The Junior High School gym was packed recently with local residents wearing anti-Wal-Mart tshirts. The Davis County Clipper newspaper estimated a crowd of at least 700 people showed up, most of them to oppose the application for a 200,000 s.f. Wal-Mart supercenter in Centerville, Utah. The newspaper described the mood as a “restive public.” The hearing before the Planning Commission went on for 4 hours, and officials said they would table action until today, April 28th. Engineers told the crowd that their store on the 22.5 acre parcel would be “as classy as possible.” But of the 47 people who testified, 40 of them were against the store. Wal-Mart has applied for a conditional use permit, a conceptual subdivision, and a conceptual site plan. A number of opponents from the nearby Country Cottages retained an attorney, who told the crowd (quoting Sprawl-Busters) that “small town quality of life cannot be found on Wal-Mart shelves.” He testified that Wal-Mart would cause a substantial loss in property value to the 92 homes in that subdivision. Wal-Mart has promised the city $600,000 to $800,000 in increased tax base (a gross figure that does not include net losses elsewhere). The company also said its store would “bring 475 jobs to the community, three-fourths of them being full-time (36 or more hours), and 78% of them being eligible for benefits. ” The Wal-Mart representative claimed that in Utah, the average wage of a Wal-Mart worker was $9.87 an hour. Wal-Mart, as usual, claimed that their stores “can bring in the people and keep them in town. They’re a central point, and few others can bring in that kind of traffic.” Rather than destroy other businesses, Wal-Mart said “a few businesses have adapted and created their own niche.” Finally, Wal-Mart touted its charitable giving as one more reason to welcome the store. The company says it gave our $684,778 to charities in Utah, and over $2.5 million in the past four years. What donations have to do with land use decisions, was not made clear. “We are plugged into the community,” the Wal-Mart spokesperson said. But for the overwhelming number of Centerville residents who attended the hearing, the main goal was to make sure this supercenter project gets unplugged.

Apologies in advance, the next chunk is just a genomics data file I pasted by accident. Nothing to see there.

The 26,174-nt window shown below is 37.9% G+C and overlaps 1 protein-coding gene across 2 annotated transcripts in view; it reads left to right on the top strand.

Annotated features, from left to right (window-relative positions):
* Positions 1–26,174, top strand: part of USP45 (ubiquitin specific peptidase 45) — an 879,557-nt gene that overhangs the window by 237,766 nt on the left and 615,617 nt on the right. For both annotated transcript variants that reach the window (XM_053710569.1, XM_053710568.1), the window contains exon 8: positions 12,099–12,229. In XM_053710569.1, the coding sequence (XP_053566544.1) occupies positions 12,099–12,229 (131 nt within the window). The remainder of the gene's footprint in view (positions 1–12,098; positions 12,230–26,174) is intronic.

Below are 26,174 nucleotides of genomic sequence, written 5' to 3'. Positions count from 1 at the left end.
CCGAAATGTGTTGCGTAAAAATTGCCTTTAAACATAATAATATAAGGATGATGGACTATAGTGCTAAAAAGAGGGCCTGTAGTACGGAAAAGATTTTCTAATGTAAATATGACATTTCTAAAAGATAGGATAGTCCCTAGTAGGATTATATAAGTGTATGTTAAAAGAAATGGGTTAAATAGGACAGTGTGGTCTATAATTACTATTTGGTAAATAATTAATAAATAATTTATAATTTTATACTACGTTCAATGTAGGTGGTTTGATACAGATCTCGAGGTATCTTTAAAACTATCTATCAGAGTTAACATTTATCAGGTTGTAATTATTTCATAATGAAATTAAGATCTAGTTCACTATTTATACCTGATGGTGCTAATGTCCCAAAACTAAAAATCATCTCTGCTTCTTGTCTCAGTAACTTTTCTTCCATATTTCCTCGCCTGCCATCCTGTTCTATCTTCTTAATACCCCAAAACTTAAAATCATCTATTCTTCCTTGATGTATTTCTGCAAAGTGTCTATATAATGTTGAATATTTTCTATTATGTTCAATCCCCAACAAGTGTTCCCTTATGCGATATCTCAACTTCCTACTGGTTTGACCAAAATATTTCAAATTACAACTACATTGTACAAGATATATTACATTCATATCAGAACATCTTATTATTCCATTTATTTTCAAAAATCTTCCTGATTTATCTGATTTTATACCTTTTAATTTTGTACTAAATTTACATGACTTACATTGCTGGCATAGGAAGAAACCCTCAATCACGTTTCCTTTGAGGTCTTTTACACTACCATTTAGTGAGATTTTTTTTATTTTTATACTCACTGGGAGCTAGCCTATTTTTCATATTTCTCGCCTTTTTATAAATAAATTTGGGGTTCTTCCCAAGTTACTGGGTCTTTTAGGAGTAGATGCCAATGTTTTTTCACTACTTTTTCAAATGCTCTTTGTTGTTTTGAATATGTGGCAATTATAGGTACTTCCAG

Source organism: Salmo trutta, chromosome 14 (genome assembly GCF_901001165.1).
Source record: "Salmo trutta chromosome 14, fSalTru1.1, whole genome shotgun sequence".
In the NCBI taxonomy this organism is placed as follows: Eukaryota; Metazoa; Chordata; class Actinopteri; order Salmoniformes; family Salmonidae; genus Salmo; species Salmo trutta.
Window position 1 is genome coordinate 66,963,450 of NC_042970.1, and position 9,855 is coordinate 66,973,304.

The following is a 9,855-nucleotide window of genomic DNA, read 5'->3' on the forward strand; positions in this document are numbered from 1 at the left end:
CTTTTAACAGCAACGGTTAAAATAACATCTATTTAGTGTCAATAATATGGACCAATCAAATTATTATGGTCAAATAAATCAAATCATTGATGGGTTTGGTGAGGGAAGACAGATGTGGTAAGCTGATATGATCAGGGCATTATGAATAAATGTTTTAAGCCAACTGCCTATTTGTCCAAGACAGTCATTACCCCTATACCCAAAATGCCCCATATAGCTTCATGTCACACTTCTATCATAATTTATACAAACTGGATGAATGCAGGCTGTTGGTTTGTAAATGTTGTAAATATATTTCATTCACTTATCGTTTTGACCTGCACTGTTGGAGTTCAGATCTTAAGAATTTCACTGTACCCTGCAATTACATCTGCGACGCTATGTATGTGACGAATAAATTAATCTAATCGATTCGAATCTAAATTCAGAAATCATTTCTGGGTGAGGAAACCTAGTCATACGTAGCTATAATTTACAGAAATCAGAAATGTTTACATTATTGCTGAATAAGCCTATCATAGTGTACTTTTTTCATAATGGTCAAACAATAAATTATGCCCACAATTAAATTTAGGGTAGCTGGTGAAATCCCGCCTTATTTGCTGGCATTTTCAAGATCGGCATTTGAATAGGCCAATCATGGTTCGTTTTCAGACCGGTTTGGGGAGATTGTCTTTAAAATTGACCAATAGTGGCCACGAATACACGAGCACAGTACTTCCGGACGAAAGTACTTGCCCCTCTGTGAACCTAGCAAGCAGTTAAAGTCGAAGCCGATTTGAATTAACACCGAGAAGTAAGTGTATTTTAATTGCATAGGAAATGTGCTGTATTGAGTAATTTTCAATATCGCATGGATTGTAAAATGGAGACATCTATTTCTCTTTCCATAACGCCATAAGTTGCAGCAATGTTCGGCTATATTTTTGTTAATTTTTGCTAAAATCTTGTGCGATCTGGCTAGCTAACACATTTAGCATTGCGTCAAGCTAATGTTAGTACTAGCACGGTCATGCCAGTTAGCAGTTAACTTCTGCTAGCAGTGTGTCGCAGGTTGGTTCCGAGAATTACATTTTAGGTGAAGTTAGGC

I call it Wal-Math. They don’t teach it in Centerville schools. Those claims by retailers that their projects bring jobs, taxes and prosperity for all. In study after study over the past decade, research has shown that Wal-Mart can cause a net job loss to a community, because of displacement of surrounding jobs at other firms. Wal-Mart jobs are old jobs in new aprons. As for revenues, a recent study by Congressman George Miller (D-California) suggests that the typical supercenter the size of the proposed Centerville store costs the American taxpayer more than $462,000 annually in tax-supported subsidies for the workers. Only 40% of Wal-Mart workers have health insurance, the rest get it from spouses, or government-provided services. Between earned income tax credits, food stamps, and health care benefits, the taxpayers helps float the cost of “associates” at Wal-Mart. People in Centerville have been following the news. They know that Wal-Mart is not a shot in the arm for the local economy, but more like a shot to the head. This week, Wal-Mart will get the chance to present its case with no public comment allowed, but the project will ultimately go to the City Council for a final vote. Continued opposition is expected throughout the process. The Centerville Planning Commission said they will continue to take comments by email at [email protected] For local contacts in Centerville, contact [email protected]